Film Review | The Anomaly
Whilst not quite sparse enough to be considered anomalies, British sci-fi thrillers are rare beasts. As such, you have to at least admire the ambition in Noel Clarke’s third directorial feature – titled The Anomaly – if not the execution.
Set in the near future, the Memento-inspired plot is centred on grizzled ex-soldier Ryan (Clarke), who wakes up sans-memory in the back of a van with a kidnapped boy. After 9 minutes and 47 seconds Ryan blacks out, only to reawaken several days later in a new location. This cycle keeps repeating itself, and each ten minute rebirth brings with it a new set of clues as to Ryan’s predicament.
Check out my video review here, or continue reading for some more written thoughts.
The core idea at the heart of The Anomaly is a good one, and Simon Lewis’ potential laden script sets it up well. In the decidedly strong first act we’re just as bewildered as our protagonist, frantically trying to piece together what’s going on. Sadly, what starts off as urgent and compelling soon becomes tedious; despite there being a steady stream of new information for Ryan in each ten minute burst of consciousness, the circumstances he continually finds himself in fall into a familiar pattern.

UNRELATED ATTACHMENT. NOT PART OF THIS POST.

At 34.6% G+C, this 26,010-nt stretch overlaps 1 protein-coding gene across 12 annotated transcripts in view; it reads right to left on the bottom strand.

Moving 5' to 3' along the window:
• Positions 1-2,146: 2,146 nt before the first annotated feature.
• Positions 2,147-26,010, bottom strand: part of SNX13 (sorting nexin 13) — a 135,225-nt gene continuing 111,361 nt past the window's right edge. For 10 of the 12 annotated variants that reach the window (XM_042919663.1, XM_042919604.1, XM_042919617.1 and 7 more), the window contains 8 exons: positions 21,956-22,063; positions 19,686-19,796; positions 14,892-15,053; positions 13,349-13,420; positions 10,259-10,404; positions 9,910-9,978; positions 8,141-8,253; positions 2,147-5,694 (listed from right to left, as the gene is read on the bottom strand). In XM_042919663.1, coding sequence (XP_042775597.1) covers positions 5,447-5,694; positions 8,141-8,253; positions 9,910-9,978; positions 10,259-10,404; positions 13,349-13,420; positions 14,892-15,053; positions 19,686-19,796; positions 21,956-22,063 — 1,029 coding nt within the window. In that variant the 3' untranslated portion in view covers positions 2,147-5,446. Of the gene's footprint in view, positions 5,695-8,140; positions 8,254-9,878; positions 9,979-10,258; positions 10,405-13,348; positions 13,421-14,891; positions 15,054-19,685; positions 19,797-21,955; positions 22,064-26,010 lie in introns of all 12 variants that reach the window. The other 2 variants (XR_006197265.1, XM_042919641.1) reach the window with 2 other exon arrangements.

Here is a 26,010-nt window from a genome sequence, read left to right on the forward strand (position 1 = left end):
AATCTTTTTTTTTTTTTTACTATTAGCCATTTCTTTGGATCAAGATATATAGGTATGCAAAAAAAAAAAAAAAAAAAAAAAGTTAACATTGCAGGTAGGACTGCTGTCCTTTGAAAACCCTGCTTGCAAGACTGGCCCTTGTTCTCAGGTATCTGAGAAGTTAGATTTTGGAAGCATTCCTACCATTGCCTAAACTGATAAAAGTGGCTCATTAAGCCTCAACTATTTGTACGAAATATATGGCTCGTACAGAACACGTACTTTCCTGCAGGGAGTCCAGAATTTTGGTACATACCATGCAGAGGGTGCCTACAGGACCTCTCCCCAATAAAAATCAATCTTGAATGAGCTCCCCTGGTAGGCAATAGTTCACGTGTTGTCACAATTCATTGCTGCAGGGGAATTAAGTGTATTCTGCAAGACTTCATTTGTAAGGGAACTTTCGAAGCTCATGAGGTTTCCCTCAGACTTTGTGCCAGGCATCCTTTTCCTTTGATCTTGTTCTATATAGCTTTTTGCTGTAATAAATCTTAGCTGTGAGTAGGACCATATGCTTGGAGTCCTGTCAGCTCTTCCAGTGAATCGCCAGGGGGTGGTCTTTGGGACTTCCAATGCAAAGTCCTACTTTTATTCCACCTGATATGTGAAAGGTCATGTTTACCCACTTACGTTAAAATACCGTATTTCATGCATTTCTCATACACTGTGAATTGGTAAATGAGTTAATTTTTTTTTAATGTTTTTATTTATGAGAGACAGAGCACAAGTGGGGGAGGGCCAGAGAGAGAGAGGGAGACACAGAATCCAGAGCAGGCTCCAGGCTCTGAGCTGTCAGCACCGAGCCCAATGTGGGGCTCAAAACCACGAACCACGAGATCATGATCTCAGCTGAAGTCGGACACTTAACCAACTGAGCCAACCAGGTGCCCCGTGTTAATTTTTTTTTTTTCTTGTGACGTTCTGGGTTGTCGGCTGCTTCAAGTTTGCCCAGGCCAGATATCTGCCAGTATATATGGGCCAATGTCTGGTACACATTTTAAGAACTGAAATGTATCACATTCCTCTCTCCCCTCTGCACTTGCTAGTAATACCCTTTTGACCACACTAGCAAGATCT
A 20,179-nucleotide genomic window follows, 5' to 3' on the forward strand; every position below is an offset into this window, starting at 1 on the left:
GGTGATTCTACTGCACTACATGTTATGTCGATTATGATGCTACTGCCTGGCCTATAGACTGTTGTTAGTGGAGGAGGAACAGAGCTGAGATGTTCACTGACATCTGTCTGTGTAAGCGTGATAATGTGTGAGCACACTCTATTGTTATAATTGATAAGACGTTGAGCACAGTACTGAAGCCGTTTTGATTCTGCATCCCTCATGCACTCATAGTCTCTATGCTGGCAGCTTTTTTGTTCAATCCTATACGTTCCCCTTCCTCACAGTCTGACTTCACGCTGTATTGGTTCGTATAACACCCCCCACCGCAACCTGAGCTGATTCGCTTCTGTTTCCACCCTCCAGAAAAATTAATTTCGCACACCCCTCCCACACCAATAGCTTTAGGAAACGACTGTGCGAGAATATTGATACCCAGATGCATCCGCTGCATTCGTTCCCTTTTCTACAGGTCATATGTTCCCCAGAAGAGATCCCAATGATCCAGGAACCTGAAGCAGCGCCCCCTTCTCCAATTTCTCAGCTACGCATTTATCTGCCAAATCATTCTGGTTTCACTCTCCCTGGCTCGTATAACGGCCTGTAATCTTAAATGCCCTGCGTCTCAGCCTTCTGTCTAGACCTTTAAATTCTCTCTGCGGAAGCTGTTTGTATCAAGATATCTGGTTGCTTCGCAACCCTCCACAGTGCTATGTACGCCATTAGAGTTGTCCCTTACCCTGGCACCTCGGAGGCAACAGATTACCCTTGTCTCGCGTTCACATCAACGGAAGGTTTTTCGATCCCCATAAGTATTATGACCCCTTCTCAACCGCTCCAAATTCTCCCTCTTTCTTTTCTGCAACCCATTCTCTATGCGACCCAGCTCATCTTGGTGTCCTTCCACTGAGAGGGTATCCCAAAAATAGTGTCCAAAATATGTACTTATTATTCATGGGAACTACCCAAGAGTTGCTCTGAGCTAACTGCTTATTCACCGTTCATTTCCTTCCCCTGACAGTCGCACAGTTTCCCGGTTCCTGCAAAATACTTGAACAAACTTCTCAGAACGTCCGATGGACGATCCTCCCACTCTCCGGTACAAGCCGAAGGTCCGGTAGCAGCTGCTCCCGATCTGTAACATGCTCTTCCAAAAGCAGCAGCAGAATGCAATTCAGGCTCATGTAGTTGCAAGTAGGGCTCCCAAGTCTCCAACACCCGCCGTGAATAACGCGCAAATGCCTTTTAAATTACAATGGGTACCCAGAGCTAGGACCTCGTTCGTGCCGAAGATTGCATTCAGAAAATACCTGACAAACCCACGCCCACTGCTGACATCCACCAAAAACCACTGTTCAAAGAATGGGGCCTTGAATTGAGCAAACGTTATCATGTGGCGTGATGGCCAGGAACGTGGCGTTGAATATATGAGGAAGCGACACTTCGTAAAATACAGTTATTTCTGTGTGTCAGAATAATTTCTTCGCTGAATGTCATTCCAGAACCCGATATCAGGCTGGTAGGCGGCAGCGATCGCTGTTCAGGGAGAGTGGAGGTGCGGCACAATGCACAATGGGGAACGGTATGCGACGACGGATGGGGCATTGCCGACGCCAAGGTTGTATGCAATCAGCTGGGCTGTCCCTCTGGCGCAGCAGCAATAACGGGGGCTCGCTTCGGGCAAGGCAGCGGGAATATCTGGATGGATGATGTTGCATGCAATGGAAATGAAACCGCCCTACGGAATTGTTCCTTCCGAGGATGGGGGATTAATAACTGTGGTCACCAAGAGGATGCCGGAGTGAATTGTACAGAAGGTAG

The same can be said of the numerous action sequences. Often set to thumping dance music, Clarke speeds up and slows down multiple fist-fights. It’s an effective technique at first, but the choreography becomes more and more noticeable as time wears on, dampening the impact of each subsequent encounter. Clarke is capable enough when it comes to those action sequences, but when the time comes for him to truly emote he’s found wanting. Ian Somerhalder fares far better, the Vampire Diaries actor turning in a charismatic performance as the enigmatic Harkin. Elsewhere Brian Cox is criminally underused, and Alexis Knapp’s Dana is another female character who is hopelessly side-lined at the film’s conclusion.
Despite solid performances and some deft directorial touches, the narrative in The Anomaly doesn’t evolve often, nor innovatively enough to make good on its early promise.
This review was originally published at HeyUGuys.